Dilaudid is a medication that contains hydromorphone in a long-acting form. It is used to help relieve severe ongoing pain. Hydromorphone belongs to a class of drugs known as opioid analgesics, according to information from pharmacy websites.
The eight suspects in the most recent roundup of suspects are shown below:
Rowdy Chance Morris, 30, of Trenton (left) -- two counts of sale of methamphetamine possession of methamphetamine; and Travis Lee Pendarvis, 39 of Old Town -- sale of methamphetamine
Dolores Willoughby, 56 of Old Town (left) -- sale of methamphetamine and possession of a controlled substance; and Roxann Lynn Callahan, 40, of Old Town – sale of a controlled substance (Percocet) (oxycodone/acetaminophen), possession of a controlled substance, and introduction of contraband into a correctional facility.
April Nicole Higginbotham, 40 of Old Town (left) -- sale of a controlled substance (Dilaudid), three counts of sale of methamphetamine, sale of a controlled substance (Xanax- used to treat anxiety and panic disorders), possession of a controlled substance (Dilaudid), and possession of drug equipment; and Brenda Kay Beach, sale of methamphetamine.
Curtis (or Kurtis) Gene Potter (left) -- sale of methamphetamine; and Jay T. Working, 28, of Old Town, two counts of sale of methamphetamine.
emerges in Chiefland again
By Jeff M. Hardison © Aug. 28, 2019 at 10:39 p.m.
CHIEFLAND – For at least 14 years now, rumors of a hospital being built in Chiefland have continued, and there was some activity by the Florida Agency for Health Care Administration in that regard – which led to nothing more than a sign being erected about a future hospital near Walmart.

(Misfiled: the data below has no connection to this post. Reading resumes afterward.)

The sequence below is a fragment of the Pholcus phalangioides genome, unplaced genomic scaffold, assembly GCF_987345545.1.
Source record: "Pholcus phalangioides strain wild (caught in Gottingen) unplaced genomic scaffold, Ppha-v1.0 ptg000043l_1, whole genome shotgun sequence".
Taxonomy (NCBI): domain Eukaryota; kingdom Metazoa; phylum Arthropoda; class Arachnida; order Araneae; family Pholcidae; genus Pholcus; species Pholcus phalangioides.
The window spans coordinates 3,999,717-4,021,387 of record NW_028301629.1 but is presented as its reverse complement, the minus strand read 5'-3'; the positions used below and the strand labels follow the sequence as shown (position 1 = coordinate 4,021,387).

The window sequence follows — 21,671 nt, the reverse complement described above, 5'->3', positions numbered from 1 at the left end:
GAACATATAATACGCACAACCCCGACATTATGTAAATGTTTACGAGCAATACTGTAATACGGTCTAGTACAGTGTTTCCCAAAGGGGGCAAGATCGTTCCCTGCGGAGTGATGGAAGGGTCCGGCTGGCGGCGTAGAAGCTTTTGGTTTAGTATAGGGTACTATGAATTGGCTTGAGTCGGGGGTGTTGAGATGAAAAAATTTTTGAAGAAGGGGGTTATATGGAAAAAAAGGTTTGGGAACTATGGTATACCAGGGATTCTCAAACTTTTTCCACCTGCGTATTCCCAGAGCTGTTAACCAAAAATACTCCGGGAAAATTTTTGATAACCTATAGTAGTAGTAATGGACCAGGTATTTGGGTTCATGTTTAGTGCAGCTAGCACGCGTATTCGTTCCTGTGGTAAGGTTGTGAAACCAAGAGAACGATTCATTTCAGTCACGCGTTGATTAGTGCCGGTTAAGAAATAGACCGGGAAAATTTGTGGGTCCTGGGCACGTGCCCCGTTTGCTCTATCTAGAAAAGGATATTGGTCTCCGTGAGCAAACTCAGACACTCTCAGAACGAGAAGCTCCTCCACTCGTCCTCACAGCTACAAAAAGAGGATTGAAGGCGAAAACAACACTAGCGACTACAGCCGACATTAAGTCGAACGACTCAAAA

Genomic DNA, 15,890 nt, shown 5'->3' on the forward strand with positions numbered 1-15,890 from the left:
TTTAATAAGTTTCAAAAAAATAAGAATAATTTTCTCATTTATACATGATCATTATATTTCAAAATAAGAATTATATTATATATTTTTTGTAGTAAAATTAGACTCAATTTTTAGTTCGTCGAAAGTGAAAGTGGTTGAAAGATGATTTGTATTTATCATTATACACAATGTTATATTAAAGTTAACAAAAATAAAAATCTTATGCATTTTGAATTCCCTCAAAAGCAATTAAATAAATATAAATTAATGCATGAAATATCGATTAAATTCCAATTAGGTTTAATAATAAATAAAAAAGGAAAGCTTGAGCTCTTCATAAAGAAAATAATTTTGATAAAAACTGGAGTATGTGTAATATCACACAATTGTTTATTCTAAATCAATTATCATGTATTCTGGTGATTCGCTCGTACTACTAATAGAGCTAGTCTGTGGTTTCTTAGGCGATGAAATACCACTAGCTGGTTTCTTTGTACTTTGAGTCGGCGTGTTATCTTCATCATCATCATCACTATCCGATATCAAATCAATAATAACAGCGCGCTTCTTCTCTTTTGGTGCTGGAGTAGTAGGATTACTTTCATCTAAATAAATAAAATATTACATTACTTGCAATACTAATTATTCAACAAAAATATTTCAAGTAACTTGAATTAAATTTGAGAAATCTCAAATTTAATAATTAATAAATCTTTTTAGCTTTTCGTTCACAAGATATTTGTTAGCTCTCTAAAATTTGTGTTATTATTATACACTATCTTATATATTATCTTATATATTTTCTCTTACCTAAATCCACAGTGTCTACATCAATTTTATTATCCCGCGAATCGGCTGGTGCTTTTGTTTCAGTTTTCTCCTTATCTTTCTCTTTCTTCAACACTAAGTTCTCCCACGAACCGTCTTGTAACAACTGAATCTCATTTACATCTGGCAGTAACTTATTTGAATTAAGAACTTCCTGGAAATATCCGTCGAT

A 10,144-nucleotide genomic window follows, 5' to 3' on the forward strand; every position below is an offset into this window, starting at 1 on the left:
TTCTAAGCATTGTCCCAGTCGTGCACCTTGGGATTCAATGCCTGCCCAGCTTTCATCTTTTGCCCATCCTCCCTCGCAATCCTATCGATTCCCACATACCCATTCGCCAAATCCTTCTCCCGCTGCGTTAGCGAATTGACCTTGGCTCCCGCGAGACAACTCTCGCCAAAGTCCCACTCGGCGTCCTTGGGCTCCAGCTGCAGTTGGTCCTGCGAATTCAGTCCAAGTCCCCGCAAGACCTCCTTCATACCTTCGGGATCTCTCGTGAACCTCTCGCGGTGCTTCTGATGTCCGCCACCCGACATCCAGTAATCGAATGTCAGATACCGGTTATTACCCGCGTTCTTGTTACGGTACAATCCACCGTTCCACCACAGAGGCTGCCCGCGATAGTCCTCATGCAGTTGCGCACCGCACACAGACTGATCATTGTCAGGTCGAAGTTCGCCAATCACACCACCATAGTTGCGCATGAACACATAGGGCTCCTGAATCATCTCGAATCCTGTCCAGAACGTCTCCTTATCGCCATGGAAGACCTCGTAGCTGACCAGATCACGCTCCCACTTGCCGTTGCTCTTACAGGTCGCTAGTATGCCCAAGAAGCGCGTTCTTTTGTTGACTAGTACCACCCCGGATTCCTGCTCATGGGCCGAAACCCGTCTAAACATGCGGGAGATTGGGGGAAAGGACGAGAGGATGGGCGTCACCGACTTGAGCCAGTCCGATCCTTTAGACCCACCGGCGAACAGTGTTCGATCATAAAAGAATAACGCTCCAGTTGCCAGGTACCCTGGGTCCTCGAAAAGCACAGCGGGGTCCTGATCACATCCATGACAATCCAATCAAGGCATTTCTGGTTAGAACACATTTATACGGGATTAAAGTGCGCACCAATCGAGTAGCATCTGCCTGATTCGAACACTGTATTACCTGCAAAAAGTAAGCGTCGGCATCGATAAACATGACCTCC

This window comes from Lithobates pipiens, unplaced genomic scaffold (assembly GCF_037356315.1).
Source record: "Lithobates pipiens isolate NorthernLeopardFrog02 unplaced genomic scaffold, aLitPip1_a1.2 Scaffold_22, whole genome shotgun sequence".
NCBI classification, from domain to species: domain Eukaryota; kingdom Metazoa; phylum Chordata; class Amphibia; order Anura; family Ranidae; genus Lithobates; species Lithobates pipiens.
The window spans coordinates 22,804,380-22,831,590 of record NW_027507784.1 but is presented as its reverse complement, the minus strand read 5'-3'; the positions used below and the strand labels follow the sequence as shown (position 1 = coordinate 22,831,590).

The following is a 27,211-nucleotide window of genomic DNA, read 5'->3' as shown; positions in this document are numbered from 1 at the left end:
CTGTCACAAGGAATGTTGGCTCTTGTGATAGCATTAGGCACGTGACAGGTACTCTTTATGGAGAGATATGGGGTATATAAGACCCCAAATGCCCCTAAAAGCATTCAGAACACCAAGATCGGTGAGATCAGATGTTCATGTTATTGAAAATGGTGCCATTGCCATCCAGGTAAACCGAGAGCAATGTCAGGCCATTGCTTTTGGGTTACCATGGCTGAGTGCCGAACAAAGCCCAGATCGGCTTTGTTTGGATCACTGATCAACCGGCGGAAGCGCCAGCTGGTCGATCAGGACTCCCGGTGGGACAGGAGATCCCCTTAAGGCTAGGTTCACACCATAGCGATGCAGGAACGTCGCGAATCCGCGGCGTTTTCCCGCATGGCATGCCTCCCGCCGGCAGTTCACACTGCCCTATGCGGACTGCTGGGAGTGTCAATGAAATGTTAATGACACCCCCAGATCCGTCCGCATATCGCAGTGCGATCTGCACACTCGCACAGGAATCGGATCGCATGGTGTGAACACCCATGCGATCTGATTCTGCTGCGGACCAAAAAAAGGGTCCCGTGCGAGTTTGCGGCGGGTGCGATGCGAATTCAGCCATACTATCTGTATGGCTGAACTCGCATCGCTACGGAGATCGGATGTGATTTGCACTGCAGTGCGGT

The most recent version of this idea came in a letter from Nature Coast Business Development Council Executive Director David Pieklik.
In an Aug. 23 letter to Chiefland City manager Mary Ellzey, Pieklik noted that a cardiologist is working with Pieklik to bring a community hospital to Chiefland.
It would be located in the former building used by Nature Coast (Citrus County) Hospice, which was formerly a retail outlet for used items, and it was connected to a former deli.
That location is just south of the medical professionals’ center where Palms Medical Group, Dr. Bill Martin - orthodontist and other interests have their facilities.
Pieklik asked for a letter of support from the city for the project, and the City Commission unanimously agreed to provide him with a letter of support.